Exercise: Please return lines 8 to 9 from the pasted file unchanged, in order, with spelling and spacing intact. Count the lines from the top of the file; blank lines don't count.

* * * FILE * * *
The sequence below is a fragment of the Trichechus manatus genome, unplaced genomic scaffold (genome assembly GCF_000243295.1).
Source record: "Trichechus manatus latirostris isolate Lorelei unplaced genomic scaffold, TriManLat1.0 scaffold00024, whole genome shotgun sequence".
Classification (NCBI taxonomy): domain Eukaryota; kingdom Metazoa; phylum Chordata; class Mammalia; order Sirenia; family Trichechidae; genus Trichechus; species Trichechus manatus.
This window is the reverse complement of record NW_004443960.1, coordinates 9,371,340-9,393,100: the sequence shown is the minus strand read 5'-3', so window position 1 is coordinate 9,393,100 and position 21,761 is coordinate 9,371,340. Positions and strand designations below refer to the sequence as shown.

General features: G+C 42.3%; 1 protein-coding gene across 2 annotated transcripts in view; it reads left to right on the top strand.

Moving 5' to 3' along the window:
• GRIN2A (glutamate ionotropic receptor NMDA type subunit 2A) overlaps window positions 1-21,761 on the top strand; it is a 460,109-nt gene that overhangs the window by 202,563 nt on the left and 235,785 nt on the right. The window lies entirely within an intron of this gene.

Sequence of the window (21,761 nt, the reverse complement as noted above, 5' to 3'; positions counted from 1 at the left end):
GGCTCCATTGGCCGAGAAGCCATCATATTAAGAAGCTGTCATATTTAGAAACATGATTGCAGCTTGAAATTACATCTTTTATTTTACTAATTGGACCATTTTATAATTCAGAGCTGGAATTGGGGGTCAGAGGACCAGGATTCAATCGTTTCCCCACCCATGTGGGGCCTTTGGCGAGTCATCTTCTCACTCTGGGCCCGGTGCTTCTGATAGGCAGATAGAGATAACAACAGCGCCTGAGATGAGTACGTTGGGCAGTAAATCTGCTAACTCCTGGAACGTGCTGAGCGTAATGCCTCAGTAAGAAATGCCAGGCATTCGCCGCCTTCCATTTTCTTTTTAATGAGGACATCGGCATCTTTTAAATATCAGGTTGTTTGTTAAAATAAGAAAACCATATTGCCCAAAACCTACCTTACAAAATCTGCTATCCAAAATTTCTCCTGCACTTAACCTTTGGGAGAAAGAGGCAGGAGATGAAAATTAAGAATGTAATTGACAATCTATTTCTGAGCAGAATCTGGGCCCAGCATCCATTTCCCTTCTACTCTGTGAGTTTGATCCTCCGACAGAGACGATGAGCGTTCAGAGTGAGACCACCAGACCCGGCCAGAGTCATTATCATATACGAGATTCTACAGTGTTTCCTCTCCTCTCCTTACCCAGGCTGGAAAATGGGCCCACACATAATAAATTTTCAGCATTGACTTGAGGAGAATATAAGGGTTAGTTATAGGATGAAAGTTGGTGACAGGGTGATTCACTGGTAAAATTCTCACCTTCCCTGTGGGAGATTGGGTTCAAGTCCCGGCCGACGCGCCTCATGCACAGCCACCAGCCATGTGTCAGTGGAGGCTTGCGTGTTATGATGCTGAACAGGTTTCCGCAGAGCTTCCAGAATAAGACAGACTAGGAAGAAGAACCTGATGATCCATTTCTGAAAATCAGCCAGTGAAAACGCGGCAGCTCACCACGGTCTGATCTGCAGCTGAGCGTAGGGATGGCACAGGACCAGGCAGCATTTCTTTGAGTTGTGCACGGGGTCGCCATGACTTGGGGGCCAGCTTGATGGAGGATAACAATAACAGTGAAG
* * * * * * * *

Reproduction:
Sequence of the window (21,761 nt, the reverse complement as noted above, 5' to 3'; positions counted from 1 at the left end):
GGCTCCATTGGCCGAGAAGCCATCATATTAAGAAGCTGTCATATTTAGAAACATGATTGCAGCTTGAAATTACATCTTTTATTTTACTAATTGGACCATTTTATAATTCAGAGCTGGAATTGGGGGTCAGAGGACCAGGATTCAATCGTTTCCCCACCCATGTGGGGCCTTTGGCGAGTCATCTTCTCACTCTGGGCCCGGTGCTTCTGATAGGCAGATAGAGATAACAACAGCGCCTGAGATGAGTACGTTGGGCAGTAAATCTGCTAACTCCTGGAACGTGCTGAGCGTAATGCCTCAGTAAGAAATGCCAGGCATTCGCCGCCTTCCATTTTCTTTTTAATGAGGACATCGGCATCTTTTAAATATCAGGTTGTTTGTTAAAATAAGAAAACCATATTGCCCAAAACCTACCTTACAAAATCTGCTATCCAAAATTTCTCCTGCACTTAACCTTTGGGAGAAAGAGGCAGGAGATGAAAATTAAGAATGTAATTGACAATCTATTTCTGAGCAGAATCTGGGCCCAGCATCCATTTCCCTTCTACTCTGTGAGTTTGATCCTCCGACAGAGACGATGAGCGTTCAGAGTGAGACCACCAGACCCGGCCAGAGTCATTATCATATACGAGATTCTACAGTGTTTCCTCTCCTCTCCTTACCCAGGCTGGAAAATGGGCCCACACATAATAAATTTTCAGCATTGACTTGAGGAGAATATAAGGGTTAGTTATAGGATGAAAGTTGGTGACAGGGTGATTCACTGGTAAAATTCTCACCTTCCCTGTGGGAGATTGGGTTCAAGTCCCGGCCGACGCGCCTCATGCACAGCCACCAGCCATGTGTCAGTGGAGGCTTGCGTGTTATGATGCTGAACAGGTTTCCGCAGAGCTTCCAGAATAAGACAGACTAGGAAGAAGAACCTGATGATCCATTTCTGAAAATCAGCCAGTGAAAACGCGGCAGCTCACCACGGTCTGATCTGCAGCTGAGCGTAGGGATGGCACAGGACCAGGCAGCATTTCTTTGAGTTGTGCACGGGGTCGCCATGACTTGGGGGCCAGCTTGATGGAGGATAACAATAACAGTGAAG